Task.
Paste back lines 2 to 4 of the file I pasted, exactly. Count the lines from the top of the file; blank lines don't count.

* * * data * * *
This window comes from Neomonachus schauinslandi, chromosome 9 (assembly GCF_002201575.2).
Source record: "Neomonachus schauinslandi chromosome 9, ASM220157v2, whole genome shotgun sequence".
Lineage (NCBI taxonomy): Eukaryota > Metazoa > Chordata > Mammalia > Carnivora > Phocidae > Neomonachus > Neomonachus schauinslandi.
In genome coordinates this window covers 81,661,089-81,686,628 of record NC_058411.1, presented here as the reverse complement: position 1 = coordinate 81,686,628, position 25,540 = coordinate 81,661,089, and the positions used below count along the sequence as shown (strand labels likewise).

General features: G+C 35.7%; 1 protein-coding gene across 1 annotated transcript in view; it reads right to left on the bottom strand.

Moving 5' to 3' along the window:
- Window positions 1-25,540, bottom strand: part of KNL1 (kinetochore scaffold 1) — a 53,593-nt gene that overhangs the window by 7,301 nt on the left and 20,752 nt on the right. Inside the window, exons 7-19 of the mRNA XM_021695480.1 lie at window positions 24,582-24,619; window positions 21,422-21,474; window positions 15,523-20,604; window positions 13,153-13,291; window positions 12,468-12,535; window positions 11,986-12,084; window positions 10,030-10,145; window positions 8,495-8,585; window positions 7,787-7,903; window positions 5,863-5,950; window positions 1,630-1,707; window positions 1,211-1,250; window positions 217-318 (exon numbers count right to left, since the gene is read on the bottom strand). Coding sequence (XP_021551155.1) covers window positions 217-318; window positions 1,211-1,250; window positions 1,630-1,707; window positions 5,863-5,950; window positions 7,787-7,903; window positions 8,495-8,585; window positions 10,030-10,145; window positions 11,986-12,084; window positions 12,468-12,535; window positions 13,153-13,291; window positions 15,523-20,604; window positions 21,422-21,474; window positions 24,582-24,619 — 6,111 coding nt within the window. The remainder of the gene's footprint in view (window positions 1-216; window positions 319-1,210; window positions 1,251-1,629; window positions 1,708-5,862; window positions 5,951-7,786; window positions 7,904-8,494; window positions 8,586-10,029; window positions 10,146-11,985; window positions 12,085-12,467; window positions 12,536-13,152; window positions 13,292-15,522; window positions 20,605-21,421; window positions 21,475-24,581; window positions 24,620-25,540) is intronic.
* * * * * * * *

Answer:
Source record: "Neomonachus schauinslandi chromosome 9, ASM220157v2, whole genome shotgun sequence".
Lineage (NCBI taxonomy): Eukaryota > Metazoa > Chordata > Mammalia > Carnivora > Phocidae > Neomonachus > Neomonachus schauinslandi.
In genome coordinates this window covers 81,661,089-81,686,628 of record NC_058411.1, presented here as the reverse complement: position 1 = coordinate 81,686,628, position 25,540 = coordinate 81,661,089, and the positions used below count along the sequence as shown (strand labels likewise).